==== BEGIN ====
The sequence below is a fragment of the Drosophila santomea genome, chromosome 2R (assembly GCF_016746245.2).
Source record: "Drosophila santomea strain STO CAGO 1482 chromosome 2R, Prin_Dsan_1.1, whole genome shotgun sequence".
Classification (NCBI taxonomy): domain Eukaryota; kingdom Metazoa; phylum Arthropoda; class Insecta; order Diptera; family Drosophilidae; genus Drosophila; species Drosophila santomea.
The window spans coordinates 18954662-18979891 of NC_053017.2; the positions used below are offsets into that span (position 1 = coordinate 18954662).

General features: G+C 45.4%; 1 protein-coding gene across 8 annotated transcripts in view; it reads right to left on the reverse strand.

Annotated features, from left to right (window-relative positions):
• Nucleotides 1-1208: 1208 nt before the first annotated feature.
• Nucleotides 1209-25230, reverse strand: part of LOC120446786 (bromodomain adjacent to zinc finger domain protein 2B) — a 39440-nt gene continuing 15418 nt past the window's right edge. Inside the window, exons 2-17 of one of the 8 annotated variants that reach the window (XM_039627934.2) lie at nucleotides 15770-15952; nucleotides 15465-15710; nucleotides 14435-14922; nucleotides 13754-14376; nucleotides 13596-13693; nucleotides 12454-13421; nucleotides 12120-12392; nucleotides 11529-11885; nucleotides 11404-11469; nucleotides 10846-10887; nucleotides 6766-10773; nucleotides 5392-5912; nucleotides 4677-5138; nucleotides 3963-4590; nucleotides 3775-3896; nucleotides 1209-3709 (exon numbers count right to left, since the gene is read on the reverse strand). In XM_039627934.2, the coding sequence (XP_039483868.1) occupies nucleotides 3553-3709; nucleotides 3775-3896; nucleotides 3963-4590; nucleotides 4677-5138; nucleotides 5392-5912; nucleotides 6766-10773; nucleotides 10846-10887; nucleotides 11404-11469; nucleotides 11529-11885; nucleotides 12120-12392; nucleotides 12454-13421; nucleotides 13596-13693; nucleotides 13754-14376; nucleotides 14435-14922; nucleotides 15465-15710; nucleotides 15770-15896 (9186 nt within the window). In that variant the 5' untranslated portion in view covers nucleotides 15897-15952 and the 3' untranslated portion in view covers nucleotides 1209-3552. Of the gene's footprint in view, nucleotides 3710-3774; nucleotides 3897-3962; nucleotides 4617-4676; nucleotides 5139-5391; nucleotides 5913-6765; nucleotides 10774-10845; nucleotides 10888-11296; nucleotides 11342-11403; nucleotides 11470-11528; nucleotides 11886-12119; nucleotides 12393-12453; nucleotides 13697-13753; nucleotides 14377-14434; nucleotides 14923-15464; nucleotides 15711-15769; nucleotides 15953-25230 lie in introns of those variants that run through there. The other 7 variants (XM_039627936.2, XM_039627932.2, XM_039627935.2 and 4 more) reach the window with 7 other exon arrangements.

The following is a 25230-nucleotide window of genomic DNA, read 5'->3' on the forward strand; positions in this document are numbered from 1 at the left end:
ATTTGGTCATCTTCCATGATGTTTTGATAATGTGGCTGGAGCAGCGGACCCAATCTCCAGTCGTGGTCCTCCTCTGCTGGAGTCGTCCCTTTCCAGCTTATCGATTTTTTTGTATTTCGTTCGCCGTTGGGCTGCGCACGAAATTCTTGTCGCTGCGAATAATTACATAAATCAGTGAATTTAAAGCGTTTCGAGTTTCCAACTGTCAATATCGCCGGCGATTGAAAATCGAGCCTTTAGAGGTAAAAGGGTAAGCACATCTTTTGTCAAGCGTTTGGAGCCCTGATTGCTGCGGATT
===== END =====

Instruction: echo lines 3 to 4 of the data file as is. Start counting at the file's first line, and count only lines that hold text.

Classification (NCBI taxonomy): domain Eukaryota; kingdom Metazoa; phylum Arthropoda; class Insecta; order Diptera; family Drosophilidae; genus Drosophila; species Drosophila santomea.
The window spans coordinates 18954662-18979891 of NC_053017.2; the positions used below are offsets into that span (position 1 = coordinate 18954662).